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Vitodens Fan Blade Removal

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Beaver33
Beaver33 Member Posts: 23

Can anyone explain how to get to the bearings in this boiler fan? To access the bearings, it

appears that the fan blades need to be removed from the axle. There is no lock washer or set screw. The blades are made of plastic. Would using a puller deform the blades?

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  • mattmia2
    mattmia2 Member Posts: 9,842
    edited June 10
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    Probably pressed on in such a way that it is not intended to be removed. You would have to support all of it evenly with a big plate or something to have any chance of pulling it off without breaking it and even then i give you like 10%.

    Sometimes the shaft is threaded and they screw on but this is intended to be replaced as an assembly.

  • Jamie Hall
    Jamie Hall Member Posts: 23,554
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    Pressed on — if it wasn't molded on. I wouldn't even try… unless as an experiment, with a replacement assembly handy ready to go.

    If you are absolutely desperate, I'd use a deep socket just big enough to fit over the metal shaft, to support the hub, and use an hydraulic press and a punch just less than the diameter of the shaft to try and press the shaft out. And I don't think it would work.

    Br. Jamie, osb
    Building superintendent/caretaker, 7200 sq. ft. historic house museum with dependencies in New England
  • mattmia2
    mattmia2 Member Posts: 9,842
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    A socket won't help, you have to support the hub from the back and press the shaft out from the front.

  • PDTech
    PDTech Member Posts: 7
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    Maybe a fan puller like this?

    mattmia2
  • EBEBRATT-Ed
    EBEBRATT-Ed Member Posts: 15,764
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    @Beaver33

    That fan & motor is probably sold as a factory assembly. Can't do much in the field with it except buy a new assembly.

    mattmia2kcopp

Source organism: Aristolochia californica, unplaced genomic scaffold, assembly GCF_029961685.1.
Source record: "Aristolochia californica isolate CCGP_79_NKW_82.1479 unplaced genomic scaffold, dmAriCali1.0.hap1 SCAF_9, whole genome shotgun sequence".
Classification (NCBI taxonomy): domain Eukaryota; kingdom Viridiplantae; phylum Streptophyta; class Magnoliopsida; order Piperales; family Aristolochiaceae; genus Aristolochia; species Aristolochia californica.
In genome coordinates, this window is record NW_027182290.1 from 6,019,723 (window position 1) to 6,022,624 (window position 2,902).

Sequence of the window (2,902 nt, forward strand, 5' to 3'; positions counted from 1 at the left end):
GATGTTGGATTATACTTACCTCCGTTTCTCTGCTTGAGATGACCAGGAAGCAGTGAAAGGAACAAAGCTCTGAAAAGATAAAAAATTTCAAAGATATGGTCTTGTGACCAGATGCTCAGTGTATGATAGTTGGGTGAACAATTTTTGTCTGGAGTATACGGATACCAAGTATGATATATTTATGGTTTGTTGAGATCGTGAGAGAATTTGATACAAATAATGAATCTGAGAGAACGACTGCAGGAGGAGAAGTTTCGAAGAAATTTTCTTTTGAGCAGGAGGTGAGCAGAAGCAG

• mattmia2
    mattmia2 Member Posts: 9,842
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    For the super expensive and proprietary 2 speed inducer fan for my Lennox furnace I pressed the armature off the shaft with either a gear puller or a bearing splitter and replaced the bearing from that side then pressed it back on with some epoxy but I don't recommend that and it never was as quiet as it should have been. I eventually replaced it with a new inducer fan and just keep the condensate drains clean so the bearing doesn't get wet again.

  • Jamie Hall
    Jamie Hall Member Posts: 23,554
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    Well, yes — that's what the socket is for. Just big enough to go around the metal shaft, and bearing on the hub right at the back. Rest that on the bed of your press. The rest of the fan must be clear of the bd. Then use a punch just smaller than the shaft between the ram and the shaft.

    Make d__n sure that the punch and the ram and the shaft are perfectly square. Look at it from all angles.

    Better to use a hand press — more control.

    No guarantees. I don't think it was meant to come apart.

    Br. Jamie, osb
    Building superintendent/caretaker, 7200 sq. ft. historic house museum with dependencies in New England
  • mattmia2
    mattmia2 Member Posts: 9,842
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    But the armature and the front housing of the motor are between the back of the fan and the socket. you could put a big, heavy plate with a u shaped slot in it behind the fan and put that on the press bars then press on the end of the shaft and hope the shaft and the hub separate before the fan and the hub separates or the fan cracks.

    EBEBRATT-Ed
  • tim smith
    tim smith Member Posts: 2,772
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    I am pretty sure that is a molded hub on to shaft. Not removable nor replaceable.

  • Paul Pollets
    Paul Pollets Member Posts: 3,658
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    Not meant for repairs, only replacement.